Anja Niedringhaus, Associated Press
Onassis gems: A model looks at a necklace from the collection of Christina Onassis (1950-1987) at Christies in Geneva on Friday. The jewelry will be auctioned in London June 11 and is expected to raise between $3.6 million and $4.4 million.

Canada: Train quarantined

TORONTO — Authorities quarantined a train in Ontario Friday after a woman died and several others reported being ill. But a doctor later ruled out a serious infectious disease and said the train would likely soon resume its journey.

Dr. David Williams, Ontario's chief medical officer, said that an elderly woman who died on the train did not have an infectious disease and the illnesses were unrelated.

A passenger who was airlifted to a hospital and five others who reported being sick had unrelated minor illnesses, Williams said. He called it a confluence of three different events.

England: Queen's kin selected

Zara Phillips, a granddaughter of Britain's Queen Elizabeth II, has been selected for the country's Olympic equestrian team and will compete in eventing at the Beijing Olympics.

The 26-year-old Phillips, 23rd in line to the throne, is the daughter of Princess Anne, who took part in the eventing competition at the 1976 Montreal Games. Zara's father, Mark Phillips, won a gold medal at the 1972 Munich Games in the same event and is the coach of the U.S. eventing team.

Guam: 6.7 quake jolts island

HAGATNA — The U.S. Geological Survey said an undersea earthquake with a preliminary magnitude of 6.7 has shaken Guam.

There were no immediate reports of damage in the U.S. territory this morning. The Pacific Tsunami Warning Center in Honolulu said the quake failed to generate a destructive, widespread tsunami. The U.S. Geological Survey said the quake struck at 7:51 a.m. at a depth of 54.4 miles. It was located 125 miles west-southwest of Hagatna, Guam, and 250 miles southwest of Saipan in the neighboring Northern Mariana Islands.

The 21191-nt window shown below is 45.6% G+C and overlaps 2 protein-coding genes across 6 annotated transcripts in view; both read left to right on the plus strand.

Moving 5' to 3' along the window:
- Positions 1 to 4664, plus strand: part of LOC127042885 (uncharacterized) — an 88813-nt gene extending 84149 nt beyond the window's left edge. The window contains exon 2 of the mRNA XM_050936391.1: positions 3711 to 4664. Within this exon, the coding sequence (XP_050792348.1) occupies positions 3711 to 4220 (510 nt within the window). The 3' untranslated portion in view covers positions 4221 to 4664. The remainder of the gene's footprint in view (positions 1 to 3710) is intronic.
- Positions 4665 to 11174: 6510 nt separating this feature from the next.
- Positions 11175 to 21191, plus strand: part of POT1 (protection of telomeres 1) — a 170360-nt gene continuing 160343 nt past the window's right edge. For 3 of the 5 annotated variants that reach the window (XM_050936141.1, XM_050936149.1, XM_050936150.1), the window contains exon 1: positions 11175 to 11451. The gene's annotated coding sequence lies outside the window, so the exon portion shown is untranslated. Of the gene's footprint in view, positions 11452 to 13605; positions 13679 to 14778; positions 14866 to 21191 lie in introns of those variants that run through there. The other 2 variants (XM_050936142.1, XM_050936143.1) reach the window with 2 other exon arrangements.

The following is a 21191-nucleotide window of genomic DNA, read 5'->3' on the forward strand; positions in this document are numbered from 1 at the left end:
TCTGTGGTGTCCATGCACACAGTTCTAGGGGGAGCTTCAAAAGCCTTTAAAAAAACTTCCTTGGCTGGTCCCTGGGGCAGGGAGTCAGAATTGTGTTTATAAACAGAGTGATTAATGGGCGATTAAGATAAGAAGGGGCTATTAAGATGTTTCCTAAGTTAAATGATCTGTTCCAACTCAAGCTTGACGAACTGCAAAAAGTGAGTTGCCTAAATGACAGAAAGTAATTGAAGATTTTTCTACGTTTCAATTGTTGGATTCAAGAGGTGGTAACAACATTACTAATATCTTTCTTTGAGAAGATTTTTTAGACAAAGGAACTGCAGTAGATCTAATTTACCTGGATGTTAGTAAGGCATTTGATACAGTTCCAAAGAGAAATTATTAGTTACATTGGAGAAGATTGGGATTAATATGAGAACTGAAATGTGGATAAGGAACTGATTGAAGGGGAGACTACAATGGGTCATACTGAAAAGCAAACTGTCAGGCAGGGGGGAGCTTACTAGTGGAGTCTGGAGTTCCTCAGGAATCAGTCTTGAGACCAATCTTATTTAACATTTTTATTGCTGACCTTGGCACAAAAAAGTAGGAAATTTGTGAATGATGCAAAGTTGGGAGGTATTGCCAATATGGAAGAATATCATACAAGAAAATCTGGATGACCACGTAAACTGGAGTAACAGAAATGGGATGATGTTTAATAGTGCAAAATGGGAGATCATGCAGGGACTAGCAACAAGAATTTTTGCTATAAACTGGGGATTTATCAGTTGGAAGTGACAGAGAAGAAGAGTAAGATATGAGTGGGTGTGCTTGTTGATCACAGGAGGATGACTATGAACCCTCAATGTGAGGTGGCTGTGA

Iraq: Rocket hits BBC bureau

BAGHDAD — Shiite militants launched rockets toward the fortified Green Zone on Friday, taking advantage of a sandstorm that gave cover from attacks by U.S. aircraft. Some rockets fell short, including one that damaged the British Broadcasting Corp. bureau.

At least seven other rocket explosions were heard. But U.S. authorities did not confirm any strikes inside the Green Zone, which includes the U.S. Embassy and much of the Iraqi government.

The U.S. military, meanwhile, said Iraqi authorities mistakenly announced Thursday that the leader of al-Qaida in Iraq, Abu Ayyub al-Masri, had been captured in the northern city of Mosul. American officials said a man who was arrested had a name similar to al-Masri's.

Mexico: Calderon decries gangs

MEXICO CITY — President Felipe Calderon said Friday the killing of an acting federal police chief was an attempt by weakened gangs to counter his fight against drug trafficking.

The Mexican leader attended the memorial service of Edgar Millan Gomez and two other federal officers killed this week as cartels unleash a wave of violence across Mexico. A defiant Calderon vowed to redouble his government's efforts in going after gangs.

Sri Lanka: Election-day violence

BATTICALOA — Separatist rebels destroyed a navy cargo ship today just hours after a bombing blamed on the group killed 11 people in eastern Sri Lanka — violence that cast a cloud over pivotal provincial elections scheduled for later in the day.

The government hailed the elections as a key step in restoring normalcy to the Eastern Province, which it freed from 13 years of Tamil Tiger rule last July.